See the bit of asparagus poking out of the foliage of this mixed container garden, the other day I found tiny black caterpillars on it – so I just cut those stems off. Haven’t seen them since. This container has repeat ‘plants’ in it. The blue flowering Ceratostigma (Hardy Plumbago) is a perennial and it has been in this pot for 3 years now. Talk about a nice filler. And the Colocasia is also one which I had overwintered and it is getting really full now.

Little #beetle on Coleus 'The Line' #insectdamage

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I also noticed some plants in my landscape with a bit of yellow tones and stressed looking – and it can be a sign of struggle due to lack of rainfall. At least, this is my suspicion. Plants and gardening always keeps you challenged, learning and finding solutions. This year’s challenge has been managing insects and learning about new fertilizers.

FOAM PUMP FERTILIZER

For example, there is a new fertilizer on the market that is a foam pump. You just pump and put it on the soil next to the plant, and then water it in. I tried it out on succulents – and the color on my succulents improved within a week. However, I read “stress” can induce color changes in succulents but the timing was too near the application. I think the fertilizer improved the growth on these right away. Notice this photo, even the Jade plant got red edging on the trim of the leaves. The pumps are cool cause they are easy to apply and measure – reminds me of pumps of hair foam styling products! Read the directions always when using fertilizers or insect sprays, and remember to follow them appropriate. Less is more in some cases, overdoing applications can harm your plants.

#succulents

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Again, I will be sharing all the products I’ve tested out this year at next year’s workshop. There are many new items out there – including new organic types. I also show and tell products at the farmers markets each week.

NEW WORKSHOPS ADDED

Speaking of workshops, I just updated my WORKSHOPSCT.com blogsite with a Soil Sprouts class, and I will be sharing this information tonight at the Windsor Locks Farmers’ Market at the town’s public library located on Main Street. The market is held every Tuesday from 4 to 7 pm on the lawn in the back area of the library. I’ve really enjoyed being there the past couple weeks, and will be there again next week too.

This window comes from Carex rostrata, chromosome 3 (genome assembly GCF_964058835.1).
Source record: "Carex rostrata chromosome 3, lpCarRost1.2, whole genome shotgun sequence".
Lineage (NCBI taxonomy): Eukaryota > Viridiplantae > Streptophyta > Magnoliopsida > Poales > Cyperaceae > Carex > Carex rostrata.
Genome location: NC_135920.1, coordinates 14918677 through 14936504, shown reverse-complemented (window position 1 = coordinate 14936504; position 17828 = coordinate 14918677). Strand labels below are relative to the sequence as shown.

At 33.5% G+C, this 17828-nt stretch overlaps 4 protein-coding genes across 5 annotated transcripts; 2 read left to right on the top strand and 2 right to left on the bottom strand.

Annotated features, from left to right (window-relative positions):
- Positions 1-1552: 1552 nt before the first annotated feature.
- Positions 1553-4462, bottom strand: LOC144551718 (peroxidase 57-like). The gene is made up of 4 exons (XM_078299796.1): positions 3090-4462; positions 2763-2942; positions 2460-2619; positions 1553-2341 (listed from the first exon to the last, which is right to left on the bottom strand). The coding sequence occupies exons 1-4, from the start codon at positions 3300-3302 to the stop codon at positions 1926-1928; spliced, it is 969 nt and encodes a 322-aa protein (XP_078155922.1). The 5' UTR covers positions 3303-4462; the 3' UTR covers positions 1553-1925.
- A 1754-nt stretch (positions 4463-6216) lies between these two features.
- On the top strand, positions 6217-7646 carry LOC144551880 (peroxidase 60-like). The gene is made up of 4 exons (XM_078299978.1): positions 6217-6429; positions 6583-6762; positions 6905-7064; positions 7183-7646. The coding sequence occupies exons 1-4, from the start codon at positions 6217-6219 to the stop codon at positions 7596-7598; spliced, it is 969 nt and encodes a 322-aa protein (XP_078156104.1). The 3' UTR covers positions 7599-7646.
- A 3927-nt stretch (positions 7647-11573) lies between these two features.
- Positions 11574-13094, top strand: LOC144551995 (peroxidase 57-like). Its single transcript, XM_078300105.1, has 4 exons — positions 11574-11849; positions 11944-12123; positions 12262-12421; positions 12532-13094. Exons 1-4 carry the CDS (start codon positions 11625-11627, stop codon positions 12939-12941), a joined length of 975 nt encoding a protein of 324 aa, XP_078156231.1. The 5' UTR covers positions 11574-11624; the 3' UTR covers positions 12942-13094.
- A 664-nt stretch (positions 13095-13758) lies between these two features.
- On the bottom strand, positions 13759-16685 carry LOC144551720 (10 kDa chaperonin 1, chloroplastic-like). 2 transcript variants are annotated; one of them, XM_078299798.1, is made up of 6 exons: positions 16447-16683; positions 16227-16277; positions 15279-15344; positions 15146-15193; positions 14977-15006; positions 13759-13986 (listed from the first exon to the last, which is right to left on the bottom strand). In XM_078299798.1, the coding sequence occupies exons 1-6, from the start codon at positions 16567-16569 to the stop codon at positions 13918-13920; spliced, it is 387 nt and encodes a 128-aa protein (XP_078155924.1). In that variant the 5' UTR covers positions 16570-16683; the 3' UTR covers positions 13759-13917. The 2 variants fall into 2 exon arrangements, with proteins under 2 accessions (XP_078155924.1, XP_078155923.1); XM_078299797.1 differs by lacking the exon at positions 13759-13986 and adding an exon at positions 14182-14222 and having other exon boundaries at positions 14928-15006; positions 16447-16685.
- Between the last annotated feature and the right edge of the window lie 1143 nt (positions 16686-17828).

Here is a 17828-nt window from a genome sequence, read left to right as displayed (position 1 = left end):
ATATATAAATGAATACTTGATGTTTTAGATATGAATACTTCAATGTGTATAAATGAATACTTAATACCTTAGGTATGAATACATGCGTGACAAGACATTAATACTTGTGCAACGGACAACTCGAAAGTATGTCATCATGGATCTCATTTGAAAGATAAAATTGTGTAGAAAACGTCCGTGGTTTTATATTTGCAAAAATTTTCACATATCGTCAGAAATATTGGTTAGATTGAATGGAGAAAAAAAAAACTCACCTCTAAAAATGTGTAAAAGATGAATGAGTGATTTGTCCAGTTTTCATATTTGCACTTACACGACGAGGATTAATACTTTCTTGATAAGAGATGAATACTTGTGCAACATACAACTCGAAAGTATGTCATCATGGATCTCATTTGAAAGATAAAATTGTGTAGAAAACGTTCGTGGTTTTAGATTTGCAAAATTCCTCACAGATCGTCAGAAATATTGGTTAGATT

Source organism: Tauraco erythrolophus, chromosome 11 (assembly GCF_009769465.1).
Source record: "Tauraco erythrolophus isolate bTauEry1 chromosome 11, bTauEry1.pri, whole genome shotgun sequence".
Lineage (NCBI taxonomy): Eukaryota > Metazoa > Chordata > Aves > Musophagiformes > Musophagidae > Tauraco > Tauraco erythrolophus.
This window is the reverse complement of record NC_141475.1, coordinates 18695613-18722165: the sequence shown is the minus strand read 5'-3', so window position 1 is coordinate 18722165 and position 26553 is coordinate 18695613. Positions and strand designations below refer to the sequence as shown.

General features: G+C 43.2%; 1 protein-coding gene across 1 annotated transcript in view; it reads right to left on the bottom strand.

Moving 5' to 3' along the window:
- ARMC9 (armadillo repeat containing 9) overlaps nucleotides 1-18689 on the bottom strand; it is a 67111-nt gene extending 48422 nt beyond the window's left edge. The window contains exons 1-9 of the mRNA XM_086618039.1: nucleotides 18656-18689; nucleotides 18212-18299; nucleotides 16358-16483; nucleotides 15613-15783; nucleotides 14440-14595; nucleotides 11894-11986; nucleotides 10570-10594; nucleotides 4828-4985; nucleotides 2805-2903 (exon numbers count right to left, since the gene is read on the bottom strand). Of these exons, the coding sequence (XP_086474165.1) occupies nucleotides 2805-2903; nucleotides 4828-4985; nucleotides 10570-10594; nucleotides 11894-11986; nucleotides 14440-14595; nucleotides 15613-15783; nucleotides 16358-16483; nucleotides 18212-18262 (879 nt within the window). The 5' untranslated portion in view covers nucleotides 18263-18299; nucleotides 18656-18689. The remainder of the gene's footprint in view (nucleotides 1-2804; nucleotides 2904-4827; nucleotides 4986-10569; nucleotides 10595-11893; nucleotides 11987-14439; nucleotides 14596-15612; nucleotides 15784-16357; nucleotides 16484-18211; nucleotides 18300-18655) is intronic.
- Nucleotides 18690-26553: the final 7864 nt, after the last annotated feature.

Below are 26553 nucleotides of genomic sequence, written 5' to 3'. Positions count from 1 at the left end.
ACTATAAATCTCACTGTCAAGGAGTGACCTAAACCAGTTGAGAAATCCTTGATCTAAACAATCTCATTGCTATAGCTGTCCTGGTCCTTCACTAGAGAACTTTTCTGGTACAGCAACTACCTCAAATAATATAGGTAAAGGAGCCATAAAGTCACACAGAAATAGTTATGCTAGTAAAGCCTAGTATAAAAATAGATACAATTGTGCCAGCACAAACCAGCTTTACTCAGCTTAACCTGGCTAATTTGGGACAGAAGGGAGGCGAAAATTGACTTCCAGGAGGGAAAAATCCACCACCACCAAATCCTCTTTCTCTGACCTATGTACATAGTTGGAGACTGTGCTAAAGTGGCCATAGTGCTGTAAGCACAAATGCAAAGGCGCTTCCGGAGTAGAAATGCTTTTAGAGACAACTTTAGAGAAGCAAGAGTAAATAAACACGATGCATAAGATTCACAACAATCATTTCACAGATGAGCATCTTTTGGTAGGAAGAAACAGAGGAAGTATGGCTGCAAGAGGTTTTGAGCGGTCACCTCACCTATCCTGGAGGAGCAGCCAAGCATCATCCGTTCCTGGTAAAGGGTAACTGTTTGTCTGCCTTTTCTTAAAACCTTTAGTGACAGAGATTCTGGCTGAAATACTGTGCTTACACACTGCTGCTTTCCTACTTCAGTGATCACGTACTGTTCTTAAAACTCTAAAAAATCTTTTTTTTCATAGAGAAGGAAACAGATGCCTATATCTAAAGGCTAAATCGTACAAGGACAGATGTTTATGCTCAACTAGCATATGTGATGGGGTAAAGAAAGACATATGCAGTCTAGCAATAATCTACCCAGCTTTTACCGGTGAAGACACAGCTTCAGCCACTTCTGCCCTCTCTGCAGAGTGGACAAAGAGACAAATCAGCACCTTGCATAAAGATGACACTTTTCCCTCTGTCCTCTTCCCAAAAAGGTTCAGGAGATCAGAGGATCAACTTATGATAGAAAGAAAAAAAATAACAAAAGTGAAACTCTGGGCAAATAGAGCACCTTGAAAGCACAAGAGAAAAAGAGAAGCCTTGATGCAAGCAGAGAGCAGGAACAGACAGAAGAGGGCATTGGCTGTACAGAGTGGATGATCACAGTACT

For tonight’s market, I will be selling some alpine plants, great for rock gardens, crevices, and may be used to cascade over walls, and in rock garden scenes of unique container gardens. Sedum ‘Coral Carpet’ is one of the plants I will have available – this is great in rock gardens, and they are very drought tolerant – great for this type of weather we are experiencing, and also a beauty in hanging succulent balls – which is a new creation this season. And a new workshop for next year too!

Succulent ball I put together a few weeks ago. #succulents #delosperma #hensandchicks

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I mentioned drought in the title of this post – because it seems we are experiencing one – the water is low in our rivers, the plants are not getting much natural rainfall, and this can be rough on plants. I’ve been watering my plants in my container gardens daily, sometimes twice, but remember – don’t water log your soils, allow it to breath between watering, and do the finger test if you are unsure. Insert to your knuckle to see if the soil feels moist or dry and observe your plants habits and look for insects, of course.

Enjoy your day everyone!

Cathy Testa
860-977-9473
containercathy@gmail.com

 

 

 

 

 

 

 

 

 

 

 

4 or 5? More Days To Go!

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There are only 4 (or 5 more days to go if you are super last minute) to go until Christmas Day.

Last night, it actually occurred to me that Christmas is not on the weekend, but on Friday, and that means less time to do my final preparations for my family gathering at my home.